2) How reliable the displayed RNG range is unknown, as there is no evidence the laser was fired, and it is said this range is not of practical use in air-to-air mode. The NASA panel hasn't got more expertise on this, so this is an open question.
With it we can verify that the "no wind scenario" does not get you there, and that a strong wind at the F-18 is needed to replicate that speed of background motion
Knowing parallax, you're obviously aware that if the object's altitude is higher, the background motion will appear faster for the same object speed. And since you've called the reliability of the range data into question, well...

(The same would hold true if the wind directions were opposite, increasing the closing speed.)

The problem I see is that while GOFAST is an unidentified aerial phenomenon UAP, the moment you demonstrate that it could be a wind-blown object, there's no longer evidence that it's an unidentified anomalous phenomenon UAP, and then you can't have AARO look at it anymore, can't force government disclosure, etc. All the people who pushed for "A=anomalous" so that "UAP" could mean "UFO" again (take that, skeptics!) shot themselves in the foot. Or not, if the intent was to preserve the uncertainty that keeps the field alive.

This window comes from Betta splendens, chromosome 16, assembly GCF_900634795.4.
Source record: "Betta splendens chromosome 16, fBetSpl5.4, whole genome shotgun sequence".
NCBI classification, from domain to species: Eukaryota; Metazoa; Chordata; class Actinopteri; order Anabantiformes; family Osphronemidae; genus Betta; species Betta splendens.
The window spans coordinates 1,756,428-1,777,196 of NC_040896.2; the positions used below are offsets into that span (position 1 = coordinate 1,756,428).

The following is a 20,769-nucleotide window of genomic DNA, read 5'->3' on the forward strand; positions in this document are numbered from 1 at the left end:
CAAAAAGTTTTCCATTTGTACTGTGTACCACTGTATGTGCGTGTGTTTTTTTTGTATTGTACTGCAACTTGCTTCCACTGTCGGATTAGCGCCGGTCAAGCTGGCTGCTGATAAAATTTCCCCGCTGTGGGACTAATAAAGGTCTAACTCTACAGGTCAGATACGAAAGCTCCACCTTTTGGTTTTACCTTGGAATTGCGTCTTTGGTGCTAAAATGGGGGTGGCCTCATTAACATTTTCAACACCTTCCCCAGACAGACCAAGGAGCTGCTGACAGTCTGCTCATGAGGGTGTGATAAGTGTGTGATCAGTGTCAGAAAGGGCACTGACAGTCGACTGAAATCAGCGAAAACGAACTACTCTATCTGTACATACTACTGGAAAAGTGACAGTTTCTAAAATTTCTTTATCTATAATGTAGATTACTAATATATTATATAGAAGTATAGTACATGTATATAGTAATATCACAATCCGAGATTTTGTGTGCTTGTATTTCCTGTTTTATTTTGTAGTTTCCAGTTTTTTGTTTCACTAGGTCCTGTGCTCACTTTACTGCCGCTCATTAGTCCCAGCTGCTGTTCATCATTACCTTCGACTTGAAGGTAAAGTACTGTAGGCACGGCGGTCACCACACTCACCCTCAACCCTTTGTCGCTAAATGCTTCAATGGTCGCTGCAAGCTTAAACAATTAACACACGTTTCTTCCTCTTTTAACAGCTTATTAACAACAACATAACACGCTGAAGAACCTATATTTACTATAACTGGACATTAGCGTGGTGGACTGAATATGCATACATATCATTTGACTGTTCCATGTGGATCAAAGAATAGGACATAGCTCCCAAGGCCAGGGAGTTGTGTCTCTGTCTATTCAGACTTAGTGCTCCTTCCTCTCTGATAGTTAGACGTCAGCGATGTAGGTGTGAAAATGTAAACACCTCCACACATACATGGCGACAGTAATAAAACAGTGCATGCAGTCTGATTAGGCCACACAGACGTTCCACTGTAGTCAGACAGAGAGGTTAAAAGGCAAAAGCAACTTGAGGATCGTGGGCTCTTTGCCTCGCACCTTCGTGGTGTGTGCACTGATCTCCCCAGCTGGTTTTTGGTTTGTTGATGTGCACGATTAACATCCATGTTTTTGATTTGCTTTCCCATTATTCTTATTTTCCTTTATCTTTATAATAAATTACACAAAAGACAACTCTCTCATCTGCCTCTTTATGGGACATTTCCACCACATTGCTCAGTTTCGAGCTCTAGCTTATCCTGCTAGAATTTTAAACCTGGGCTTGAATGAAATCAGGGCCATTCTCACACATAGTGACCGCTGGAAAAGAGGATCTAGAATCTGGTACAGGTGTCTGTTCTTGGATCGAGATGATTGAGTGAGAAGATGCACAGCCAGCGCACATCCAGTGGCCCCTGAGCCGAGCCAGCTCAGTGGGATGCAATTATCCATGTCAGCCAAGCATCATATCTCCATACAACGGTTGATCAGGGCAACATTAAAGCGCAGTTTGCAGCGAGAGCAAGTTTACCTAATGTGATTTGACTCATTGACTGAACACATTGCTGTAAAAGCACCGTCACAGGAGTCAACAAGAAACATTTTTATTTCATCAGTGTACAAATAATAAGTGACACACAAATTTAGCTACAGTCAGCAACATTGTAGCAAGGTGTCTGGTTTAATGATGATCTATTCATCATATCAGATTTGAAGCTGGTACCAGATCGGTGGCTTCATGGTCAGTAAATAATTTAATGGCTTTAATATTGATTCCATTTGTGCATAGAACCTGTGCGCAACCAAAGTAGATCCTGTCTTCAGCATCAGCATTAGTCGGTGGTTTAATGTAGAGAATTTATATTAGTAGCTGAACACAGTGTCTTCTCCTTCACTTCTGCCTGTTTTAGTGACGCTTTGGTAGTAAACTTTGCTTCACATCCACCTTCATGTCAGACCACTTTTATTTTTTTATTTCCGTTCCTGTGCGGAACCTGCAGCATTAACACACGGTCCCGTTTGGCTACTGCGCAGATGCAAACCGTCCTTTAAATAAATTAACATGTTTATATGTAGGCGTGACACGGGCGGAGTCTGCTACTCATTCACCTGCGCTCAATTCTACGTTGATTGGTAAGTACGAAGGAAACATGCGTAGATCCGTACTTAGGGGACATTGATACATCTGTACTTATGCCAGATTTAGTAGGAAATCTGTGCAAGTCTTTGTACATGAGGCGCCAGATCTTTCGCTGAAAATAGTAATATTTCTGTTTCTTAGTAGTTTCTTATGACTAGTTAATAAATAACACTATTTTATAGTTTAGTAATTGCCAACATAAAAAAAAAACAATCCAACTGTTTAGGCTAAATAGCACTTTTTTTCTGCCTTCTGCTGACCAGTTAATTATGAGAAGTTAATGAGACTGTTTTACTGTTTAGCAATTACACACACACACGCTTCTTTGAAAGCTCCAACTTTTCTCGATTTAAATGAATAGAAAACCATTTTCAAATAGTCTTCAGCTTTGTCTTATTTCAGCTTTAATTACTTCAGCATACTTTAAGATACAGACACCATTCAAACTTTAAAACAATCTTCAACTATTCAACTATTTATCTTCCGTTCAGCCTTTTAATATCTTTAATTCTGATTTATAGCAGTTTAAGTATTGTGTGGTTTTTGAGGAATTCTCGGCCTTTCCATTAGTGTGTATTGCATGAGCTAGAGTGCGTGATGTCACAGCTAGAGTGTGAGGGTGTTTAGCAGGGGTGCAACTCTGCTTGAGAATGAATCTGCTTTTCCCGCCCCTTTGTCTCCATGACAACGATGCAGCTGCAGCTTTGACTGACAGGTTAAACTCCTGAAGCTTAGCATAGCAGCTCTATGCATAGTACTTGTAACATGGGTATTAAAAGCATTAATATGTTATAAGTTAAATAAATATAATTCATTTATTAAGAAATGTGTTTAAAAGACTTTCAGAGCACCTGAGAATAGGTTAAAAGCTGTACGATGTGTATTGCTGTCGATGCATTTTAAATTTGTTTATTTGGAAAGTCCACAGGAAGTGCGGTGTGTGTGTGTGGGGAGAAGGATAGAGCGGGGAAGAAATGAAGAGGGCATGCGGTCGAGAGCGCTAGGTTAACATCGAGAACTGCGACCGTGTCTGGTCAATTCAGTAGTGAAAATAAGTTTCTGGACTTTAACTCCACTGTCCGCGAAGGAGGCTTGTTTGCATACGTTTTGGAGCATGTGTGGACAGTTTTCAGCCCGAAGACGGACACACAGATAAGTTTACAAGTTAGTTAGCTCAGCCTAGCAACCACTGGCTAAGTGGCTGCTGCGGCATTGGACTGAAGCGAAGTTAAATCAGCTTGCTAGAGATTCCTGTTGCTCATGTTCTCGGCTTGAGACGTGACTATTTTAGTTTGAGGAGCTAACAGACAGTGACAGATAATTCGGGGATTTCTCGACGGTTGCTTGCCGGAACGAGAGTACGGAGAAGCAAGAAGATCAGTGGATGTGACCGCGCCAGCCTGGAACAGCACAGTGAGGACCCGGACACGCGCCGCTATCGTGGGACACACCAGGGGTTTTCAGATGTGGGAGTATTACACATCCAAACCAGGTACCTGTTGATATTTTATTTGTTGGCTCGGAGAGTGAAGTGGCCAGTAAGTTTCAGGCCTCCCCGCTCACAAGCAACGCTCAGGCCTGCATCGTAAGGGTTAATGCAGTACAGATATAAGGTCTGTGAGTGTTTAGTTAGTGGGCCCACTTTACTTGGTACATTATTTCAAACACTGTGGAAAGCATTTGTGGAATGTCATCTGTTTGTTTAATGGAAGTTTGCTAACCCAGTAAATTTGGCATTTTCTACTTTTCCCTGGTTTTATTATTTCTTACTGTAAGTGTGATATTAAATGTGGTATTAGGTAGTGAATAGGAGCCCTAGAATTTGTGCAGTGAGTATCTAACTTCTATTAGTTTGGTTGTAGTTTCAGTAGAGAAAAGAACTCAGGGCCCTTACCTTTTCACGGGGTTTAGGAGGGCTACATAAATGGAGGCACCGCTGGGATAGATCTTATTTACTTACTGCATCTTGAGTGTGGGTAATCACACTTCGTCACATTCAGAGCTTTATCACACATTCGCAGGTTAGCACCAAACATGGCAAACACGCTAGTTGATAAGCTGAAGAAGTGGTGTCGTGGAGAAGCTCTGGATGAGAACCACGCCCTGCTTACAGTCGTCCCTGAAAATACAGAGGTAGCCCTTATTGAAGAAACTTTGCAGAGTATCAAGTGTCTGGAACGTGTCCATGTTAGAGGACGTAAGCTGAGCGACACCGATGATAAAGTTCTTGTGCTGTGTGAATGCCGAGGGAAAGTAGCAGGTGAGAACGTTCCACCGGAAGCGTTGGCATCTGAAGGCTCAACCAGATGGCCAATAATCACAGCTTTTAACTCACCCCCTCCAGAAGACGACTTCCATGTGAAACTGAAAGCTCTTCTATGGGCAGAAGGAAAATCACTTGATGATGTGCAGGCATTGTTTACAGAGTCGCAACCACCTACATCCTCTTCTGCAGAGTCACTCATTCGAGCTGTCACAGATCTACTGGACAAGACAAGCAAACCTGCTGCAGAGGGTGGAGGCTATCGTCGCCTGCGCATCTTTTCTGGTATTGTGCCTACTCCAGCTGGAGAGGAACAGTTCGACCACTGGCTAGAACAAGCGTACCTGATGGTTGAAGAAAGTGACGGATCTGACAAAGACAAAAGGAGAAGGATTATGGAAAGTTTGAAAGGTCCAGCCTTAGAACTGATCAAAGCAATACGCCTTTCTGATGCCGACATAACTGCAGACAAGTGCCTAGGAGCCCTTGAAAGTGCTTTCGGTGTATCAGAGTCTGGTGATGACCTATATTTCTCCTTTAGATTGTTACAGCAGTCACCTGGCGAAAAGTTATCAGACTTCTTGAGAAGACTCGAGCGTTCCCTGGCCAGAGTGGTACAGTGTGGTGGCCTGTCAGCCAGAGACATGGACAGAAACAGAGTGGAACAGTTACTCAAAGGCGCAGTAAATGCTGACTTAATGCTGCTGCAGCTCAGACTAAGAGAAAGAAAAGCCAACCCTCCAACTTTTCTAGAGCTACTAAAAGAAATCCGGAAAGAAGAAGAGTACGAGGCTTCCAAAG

With this analysis, GOFAST is just a "temporarily non-attributed object", in the parlance of the UAP Disclosure Act of 2023, and not a UAP.

I suspect that's why you ignore the official, FOIA'd date, and associate GIMBAL with GOFAST to attach that wind speed remark, so that you can then exclude, on that basis, the possibility that GOFAST has no propulsion.

(How did the Navy pilot know the correct wind speed?)

The bar that the UAP/anomalous designation has to clear is proof of anomaly. It's not sufficient to merely show possibility. You can't just pick your assumptions.

Article:
Unidentified anomalous phenomena are differentiated from both attributed and temporarily non-attributed objects by one or more of the following observables:
(i) Instantaneous acceleration absent apparent inertia.​
(ii) Hypersonic velocity absent a thermal signature and sonic shockwave.​
(iii) Transmedium (such as space-to-ground and air-to- undersea) travel.​
(iv) Positive lift contrary to known aerodynamic principles.​
(v) Multispectral signature control.​
(vi) Physical or invasive biological effects to close observers and the environment.​

GOFAST is no UAP.